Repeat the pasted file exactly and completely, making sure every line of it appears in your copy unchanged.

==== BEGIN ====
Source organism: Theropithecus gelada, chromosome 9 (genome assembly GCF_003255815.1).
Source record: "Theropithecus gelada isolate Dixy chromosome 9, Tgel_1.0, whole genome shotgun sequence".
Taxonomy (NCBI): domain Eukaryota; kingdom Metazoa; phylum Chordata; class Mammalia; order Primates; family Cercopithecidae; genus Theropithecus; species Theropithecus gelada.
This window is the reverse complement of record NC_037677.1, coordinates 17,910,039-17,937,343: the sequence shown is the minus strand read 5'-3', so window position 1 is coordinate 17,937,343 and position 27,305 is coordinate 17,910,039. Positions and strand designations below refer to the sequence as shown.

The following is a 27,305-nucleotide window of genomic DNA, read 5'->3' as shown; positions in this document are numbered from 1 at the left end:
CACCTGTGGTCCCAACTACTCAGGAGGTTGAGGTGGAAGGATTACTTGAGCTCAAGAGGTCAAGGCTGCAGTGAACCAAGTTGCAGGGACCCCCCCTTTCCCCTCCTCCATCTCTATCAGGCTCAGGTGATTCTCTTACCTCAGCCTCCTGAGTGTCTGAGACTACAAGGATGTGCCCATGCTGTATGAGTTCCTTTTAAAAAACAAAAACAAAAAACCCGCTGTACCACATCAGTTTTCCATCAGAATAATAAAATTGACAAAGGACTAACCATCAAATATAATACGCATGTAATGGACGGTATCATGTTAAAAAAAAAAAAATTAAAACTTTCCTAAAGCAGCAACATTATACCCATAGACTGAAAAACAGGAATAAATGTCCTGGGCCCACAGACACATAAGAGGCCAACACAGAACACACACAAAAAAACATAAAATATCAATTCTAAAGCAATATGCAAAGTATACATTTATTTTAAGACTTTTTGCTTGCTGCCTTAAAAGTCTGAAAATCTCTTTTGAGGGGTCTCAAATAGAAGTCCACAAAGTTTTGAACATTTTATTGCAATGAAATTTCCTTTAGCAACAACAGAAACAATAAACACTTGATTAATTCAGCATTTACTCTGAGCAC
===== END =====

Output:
Source organism: Theropithecus gelada, chromosome 9 (genome assembly GCF_003255815.1).
Source record: "Theropithecus gelada isolate Dixy chromosome 9, Tgel_1.0, whole genome shotgun sequence".
Taxonomy (NCBI): domain Eukaryota; kingdom Metazoa; phylum Chordata; class Mammalia; order Primates; family Cercopithecidae; genus Theropithecus; species Theropithecus gelada.
This window is the reverse complement of record NC_037677.1, coordinates 17,910,039-17,937,343: the sequence shown is the minus strand read 5'-3', so window position 1 is coordinate 17,937,343 and position 27,305 is coordinate 17,910,039. Positions and strand designations below refer to the sequence as shown.

The following is a 27,305-nucleotide window of genomic DNA, read 5'->3' as shown; positions in this document are numbered from 1 at the left end:
CACCTGTGGTCCCAACTACTCAGGAGGTTGAGGTGGAAGGATTACTTGAGCTCAAGAGGTCAAGGCTGCAGTGAACCAAGTTGCAGGGACCCCCCCTTTCCCCTCCTCCATCTCTATCAGGCTCAGGTGATTCTCTTACCTCAGCCTCCTGAGTGTCTGAGACTACAAGGATGTGCCCATGCTGTATGAGTTCCTTTTAAAAAACAAAAACAAAAAACCCGCTGTACCACATCAGTTTTCCATCAGAATAATAAAATTGACAAAGGACTAACCATCAAATATAATACGCATGTAATGGACGGTATCATGTTAAAAAAAAAAAAATTAAAACTTTCCTAAAGCAGCAACATTATACCCATAGACTGAAAAACAGGAATAAATGTCCTGGGCCCACAGACACATAAGAGGCCAACACAGAACACACACAAAAAAACATAAAATATCAATTCTAAAGCAATATGCAAAGTATACATTTATTTTAAGACTTTTTGCTTGCTGCCTTAAAAGTCTGAAAATCTCTTTTGAGGGGTCTCAAATAGAAGTCCACAAAGTTTTGAACATTTTATTGCAATGAAATTTCCTTTAGCAACAACAGAAACAATAAACACTTGATTAATTCAGCATTTACTCTGAGCAC